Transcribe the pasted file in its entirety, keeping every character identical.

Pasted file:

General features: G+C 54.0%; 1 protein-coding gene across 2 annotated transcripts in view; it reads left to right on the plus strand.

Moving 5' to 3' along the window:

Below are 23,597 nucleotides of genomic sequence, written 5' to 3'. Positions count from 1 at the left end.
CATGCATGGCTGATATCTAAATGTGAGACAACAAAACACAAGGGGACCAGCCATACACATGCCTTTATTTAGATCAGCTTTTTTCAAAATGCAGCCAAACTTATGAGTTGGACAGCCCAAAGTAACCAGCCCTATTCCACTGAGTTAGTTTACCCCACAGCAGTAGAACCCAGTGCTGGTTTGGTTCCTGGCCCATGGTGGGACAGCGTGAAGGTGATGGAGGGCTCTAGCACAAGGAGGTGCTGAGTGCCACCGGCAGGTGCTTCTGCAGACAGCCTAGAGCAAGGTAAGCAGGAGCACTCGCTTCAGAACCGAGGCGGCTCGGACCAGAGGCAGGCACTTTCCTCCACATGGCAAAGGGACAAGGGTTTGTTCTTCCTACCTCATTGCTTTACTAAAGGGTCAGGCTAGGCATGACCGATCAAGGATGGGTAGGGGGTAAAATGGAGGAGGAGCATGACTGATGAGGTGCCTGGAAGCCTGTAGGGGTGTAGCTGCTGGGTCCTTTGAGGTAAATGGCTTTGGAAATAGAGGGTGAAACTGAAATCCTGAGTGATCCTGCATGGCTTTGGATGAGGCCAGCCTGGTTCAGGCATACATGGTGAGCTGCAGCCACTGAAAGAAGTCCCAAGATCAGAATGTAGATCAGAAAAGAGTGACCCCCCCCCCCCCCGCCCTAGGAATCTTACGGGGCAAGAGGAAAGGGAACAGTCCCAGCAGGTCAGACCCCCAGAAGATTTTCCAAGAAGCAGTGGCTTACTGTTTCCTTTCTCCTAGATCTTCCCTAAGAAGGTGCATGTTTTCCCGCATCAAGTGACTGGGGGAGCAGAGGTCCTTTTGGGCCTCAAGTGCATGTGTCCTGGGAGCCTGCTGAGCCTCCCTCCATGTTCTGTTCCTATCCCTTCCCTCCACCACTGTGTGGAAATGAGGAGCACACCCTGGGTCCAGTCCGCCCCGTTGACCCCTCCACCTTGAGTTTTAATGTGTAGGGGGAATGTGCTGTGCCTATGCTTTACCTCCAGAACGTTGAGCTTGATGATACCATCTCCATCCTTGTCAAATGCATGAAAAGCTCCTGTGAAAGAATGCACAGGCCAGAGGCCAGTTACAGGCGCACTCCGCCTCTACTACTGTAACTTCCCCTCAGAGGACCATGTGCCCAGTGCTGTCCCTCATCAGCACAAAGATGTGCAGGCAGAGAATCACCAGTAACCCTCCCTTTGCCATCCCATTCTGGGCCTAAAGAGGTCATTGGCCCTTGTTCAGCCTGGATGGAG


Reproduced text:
General features: G+C 54.0%; 1 protein-coding gene across 2 annotated transcripts in view; it reads left to right on the plus strand.

Moving 5' to 3' along the window:

Below are 23,597 nucleotides of genomic sequence, written 5' to 3'. Positions count from 1 at the left end.
CATGCATGGCTGATATCTAAATGTGAGACAACAAAACACAAGGGGACCAGCCATACACATGCCTTTATTTAGATCAGCTTTTTTCAAAATGCAGCCAAACTTATGAGTTGGACAGCCCAAAGTAACCAGCCCTATTCCACTGAGTTAGTTTACCCCACAGCAGTAGAACCCAGTGCTGGTTTGGTTCCTGGCCCATGGTGGGACAGCGTGAAGGTGATGGAGGGCTCTAGCACAAGGAGGTGCTGAGTGCCACCGGCAGGTGCTTCTGCAGACAGCCTAGAGCAAGGTAAGCAGGAGCACTCGCTTCAGAACCGAGGCGGCTCGGACCAGAGGCAGGCACTTTCCTCCACATGGCAAAGGGACAAGGGTTTGTTCTTCCTACCTCATTGCTTTACTAAAGGGTCAGGCTAGGCATGACCGATCAAGGATGGGTAGGGGGTAAAATGGAGGAGGAGCATGACTGATGAGGTGCCTGGAAGCCTGTAGGGGTGTAGCTGCTGGGTCCTTTGAGGTAAATGGCTTTGGAAATAGAGGGTGAAACTGAAATCCTGAGTGATCCTGCATGGCTTTGGATGAGGCCAGCCTGGTTCAGGCATACATGGTGAGCTGCAGCCACTGAAAGAAGTCCCAAGATCAGAATGTAGATCAGAAAAGAGTGACCCCCCCCCCCCCCGCCCTAGGAATCTTACGGGGCAAGAGGAAAGGGAACAGTCCCAGCAGGTCAGACCCCCAGAAGATTTTCCAAGAAGCAGTGGCTTACTGTTTCCTTTCTCCTAGATCTTCCCTAAGAAGGTGCATGTTTTCCCGCATCAAGTGACTGGGGGAGCAGAGGTCCTTTTGGGCCTCAAGTGCATGTGTCCTGGGAGCCTGCTGAGCCTCCCTCCATGTTCTGTTCCTATCCCTTCCCTCCACCACTGTGTGGAAATGAGGAGCACACCCTGGGTCCAGTCCGCCCCGTTGACCCCTCCACCTTGAGTTTTAATGTGTAGGGGGAATGTGCTGTGCCTATGCTTTACCTCCAGAACGTTGAGCTTGATGATACCATCTCCATCCTTGTCAAATGCATGAAAAGCTCCTGTGAAAGAATGCACAGGCCAGAGGCCAGTTACAGGCGCACTCCGCCTCTACTACTGTAACTTCCCCTCAGAGGACCATGTGCCCAGTGCTGTCCCTCATCAGCACAAAGATGTGCAGGCAGAGAATCACCAGTAACCCTCCCTTTGCCATCCCATTCTGGGCCTAAAGAGGTCATTGGCCCTTGTTCAGCCTGGATGGAG